The census, vital statistics, international migration records, and records on internal migration are the 4 types of available population data. Essentially, all 4 types can be considered as a product of modern Western culture. Gradually, the censuses of the Western World, conducted every 10 years, have become increasingly accurate as well as broader in the range of questions covered. Vital statistics have developed more slowly, whereas international migration records were brought up to a reasonable standard of accuracy and completeness by about 1914 in the U.S. Several international congresses and organizations have tried in numerous ways during the 20th century to establish worldwide statistical standards. These efforts are worthy of praise, but it must be remembered that variation in statistical methoss is only in part accidental. The variation is also a reflection of differences in national culture. In sum, only some standardization of population data is both possible and desirable. In order to avoid errors in demographic statistics, it is necessary to meet the following conditions: 1) all categories to be measured must be precisely defined; 2) each instance of the phenomenon being measured must be counted only once; 3) respondents must be encouraged to answer truthfully the questions asked of them; 4) answers must be classified in the appropriate categories and subcategories; and 5) errors must not be introduced in the compiling, processing, and publication of the data. Recognizing that perfect accuracy cannot be achieved, the objective in modern demographic statistics is to limit the error to a small proportion of known range rather than to attempt to eliminate it totally. The errors that are made can be detected and in part corrected by checking any form for collecting information, data of the same series and data of different types, the grosser count with an especially carefully drawn sample, and the components of the population for consistency with a mathematical model.(Author's, modified)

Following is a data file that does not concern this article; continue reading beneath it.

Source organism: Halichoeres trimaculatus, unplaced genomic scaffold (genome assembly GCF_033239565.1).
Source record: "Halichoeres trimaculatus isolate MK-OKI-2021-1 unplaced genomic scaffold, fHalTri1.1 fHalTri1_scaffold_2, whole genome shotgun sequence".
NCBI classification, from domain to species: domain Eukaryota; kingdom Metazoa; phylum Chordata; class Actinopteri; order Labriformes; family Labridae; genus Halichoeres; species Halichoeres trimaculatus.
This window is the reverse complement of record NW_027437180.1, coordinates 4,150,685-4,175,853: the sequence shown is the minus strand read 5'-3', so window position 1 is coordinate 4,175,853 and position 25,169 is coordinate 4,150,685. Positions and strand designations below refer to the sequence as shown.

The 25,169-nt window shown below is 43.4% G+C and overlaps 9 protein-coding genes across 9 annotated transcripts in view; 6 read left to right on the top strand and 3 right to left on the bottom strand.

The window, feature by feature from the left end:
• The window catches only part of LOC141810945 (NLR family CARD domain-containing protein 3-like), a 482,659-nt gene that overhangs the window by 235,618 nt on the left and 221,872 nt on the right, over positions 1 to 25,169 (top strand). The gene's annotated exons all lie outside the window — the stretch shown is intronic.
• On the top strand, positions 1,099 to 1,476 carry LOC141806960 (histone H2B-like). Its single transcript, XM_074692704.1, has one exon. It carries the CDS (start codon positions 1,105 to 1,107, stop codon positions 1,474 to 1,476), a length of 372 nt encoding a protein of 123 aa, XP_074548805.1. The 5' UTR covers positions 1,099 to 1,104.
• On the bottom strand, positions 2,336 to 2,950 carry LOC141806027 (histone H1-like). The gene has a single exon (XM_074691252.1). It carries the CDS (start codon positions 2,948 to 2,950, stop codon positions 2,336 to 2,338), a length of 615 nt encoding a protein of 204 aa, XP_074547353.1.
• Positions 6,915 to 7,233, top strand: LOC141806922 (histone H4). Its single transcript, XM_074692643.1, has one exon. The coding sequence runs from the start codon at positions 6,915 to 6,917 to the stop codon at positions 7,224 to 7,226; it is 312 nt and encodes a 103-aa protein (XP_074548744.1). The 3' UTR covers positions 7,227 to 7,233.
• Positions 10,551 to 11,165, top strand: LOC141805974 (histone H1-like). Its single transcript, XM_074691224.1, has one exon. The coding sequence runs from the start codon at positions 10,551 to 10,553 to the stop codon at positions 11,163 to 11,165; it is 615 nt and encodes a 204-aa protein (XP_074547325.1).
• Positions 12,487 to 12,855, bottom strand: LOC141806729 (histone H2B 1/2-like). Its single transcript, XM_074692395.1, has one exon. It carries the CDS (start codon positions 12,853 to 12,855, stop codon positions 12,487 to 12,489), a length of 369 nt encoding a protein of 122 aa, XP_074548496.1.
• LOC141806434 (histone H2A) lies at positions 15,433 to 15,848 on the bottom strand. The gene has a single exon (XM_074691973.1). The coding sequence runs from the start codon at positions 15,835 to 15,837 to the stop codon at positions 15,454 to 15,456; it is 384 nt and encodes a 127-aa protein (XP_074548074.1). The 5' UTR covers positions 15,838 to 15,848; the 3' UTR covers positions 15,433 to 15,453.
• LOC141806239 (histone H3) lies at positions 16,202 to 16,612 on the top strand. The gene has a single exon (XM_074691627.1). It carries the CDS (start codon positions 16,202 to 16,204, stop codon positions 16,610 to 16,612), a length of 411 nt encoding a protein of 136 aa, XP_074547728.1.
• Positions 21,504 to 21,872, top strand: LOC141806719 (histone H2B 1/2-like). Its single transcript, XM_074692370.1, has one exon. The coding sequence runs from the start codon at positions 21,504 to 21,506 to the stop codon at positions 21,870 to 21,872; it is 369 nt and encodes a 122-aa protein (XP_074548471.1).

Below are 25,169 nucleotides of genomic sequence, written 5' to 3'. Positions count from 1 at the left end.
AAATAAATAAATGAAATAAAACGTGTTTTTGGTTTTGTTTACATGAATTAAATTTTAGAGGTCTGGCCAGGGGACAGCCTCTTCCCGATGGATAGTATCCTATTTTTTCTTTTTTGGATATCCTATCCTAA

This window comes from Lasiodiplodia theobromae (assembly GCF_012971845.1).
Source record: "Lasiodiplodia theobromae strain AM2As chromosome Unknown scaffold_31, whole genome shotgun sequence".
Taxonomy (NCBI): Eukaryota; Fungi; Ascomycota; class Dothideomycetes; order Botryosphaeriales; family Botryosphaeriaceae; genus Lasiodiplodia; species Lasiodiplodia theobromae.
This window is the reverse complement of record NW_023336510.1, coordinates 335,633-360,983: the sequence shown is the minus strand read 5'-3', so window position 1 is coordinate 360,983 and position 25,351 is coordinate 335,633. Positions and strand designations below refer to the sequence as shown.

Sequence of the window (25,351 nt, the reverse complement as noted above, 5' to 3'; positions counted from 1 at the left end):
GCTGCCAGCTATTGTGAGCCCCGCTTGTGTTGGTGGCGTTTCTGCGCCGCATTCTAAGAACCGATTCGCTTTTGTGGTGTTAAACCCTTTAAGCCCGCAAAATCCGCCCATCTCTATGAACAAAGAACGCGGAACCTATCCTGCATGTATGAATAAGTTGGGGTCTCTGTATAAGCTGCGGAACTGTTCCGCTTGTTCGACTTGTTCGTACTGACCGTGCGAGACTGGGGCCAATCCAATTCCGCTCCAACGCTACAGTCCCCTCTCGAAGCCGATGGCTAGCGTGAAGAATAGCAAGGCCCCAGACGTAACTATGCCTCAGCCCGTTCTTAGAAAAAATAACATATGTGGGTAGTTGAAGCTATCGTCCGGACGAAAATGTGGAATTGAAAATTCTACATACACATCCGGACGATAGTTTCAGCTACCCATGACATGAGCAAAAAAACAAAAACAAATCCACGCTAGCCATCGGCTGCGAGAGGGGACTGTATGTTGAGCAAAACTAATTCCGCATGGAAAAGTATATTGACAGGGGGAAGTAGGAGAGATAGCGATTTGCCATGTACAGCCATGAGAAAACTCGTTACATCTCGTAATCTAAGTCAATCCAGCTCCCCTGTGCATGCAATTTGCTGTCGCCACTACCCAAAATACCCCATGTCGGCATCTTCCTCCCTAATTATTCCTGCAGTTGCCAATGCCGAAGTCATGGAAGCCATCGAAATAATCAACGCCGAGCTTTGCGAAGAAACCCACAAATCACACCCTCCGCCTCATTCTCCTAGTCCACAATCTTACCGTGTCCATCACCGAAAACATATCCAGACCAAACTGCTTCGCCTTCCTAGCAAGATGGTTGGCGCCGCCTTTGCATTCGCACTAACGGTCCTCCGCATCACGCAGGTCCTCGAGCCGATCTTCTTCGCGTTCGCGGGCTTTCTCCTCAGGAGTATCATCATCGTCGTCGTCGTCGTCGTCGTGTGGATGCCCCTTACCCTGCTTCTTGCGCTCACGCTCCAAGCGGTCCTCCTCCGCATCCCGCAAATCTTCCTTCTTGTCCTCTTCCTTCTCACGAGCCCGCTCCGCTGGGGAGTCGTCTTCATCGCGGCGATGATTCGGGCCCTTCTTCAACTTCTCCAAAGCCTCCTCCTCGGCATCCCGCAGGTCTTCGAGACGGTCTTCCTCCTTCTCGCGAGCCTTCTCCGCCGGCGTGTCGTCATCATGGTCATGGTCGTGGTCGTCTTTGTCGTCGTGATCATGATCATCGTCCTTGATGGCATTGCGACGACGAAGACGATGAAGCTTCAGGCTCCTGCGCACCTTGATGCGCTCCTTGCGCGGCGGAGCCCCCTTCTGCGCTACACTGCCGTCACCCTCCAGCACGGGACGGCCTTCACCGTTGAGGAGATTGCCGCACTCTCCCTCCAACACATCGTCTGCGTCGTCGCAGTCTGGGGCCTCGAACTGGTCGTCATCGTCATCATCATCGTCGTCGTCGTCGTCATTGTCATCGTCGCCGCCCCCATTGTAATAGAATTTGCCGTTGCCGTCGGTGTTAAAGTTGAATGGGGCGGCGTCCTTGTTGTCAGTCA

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  19. 19
    691904

    Netherlands Antilles (Curacao) (Family Planning).

    International Planned Parenthood Federation [IPPF]

    IPPF Situation Report, January 1969. 3 p.

    According to 1967 data, the population of the Netherlands Antilles is 212,000; the birthrate is 22.8/1000; and the growth rate is 1.2/100. The Family Planning Foundation was established in October 1965 in Curacao and is now working to extend its efforts to the other islands of the Antilles, Aruba, Bonnaire, St. Martin Saba, and St. Eustace. Clinical services are provided in Curacao by a professional staff consisting of a physician, a nurse, and a field worker. Since its creation, the Foundation has served more than 600 women. The services are free and the women have a choice of methods available. Many women, however, use their own physicians for contraceptive services. The Foundation receives a grant from the government, and contraceptive counseling is also available at government health centers in Aruba. Currently, the focus of the Foundation is on family planning education. An educational campaign is being conducted in Curacao with the use of television and radio. Family planning is discussed within the context of sex education. During 1969 the intention is a broaden the educational campaign from birth control to other aspects of responsible parenthood.
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  20. 20
    691892

    Thailand. (Family planning)

    International Planned Parenthood Federation [IPPF]

    IPPF Situation Report, April 1969. 6 p.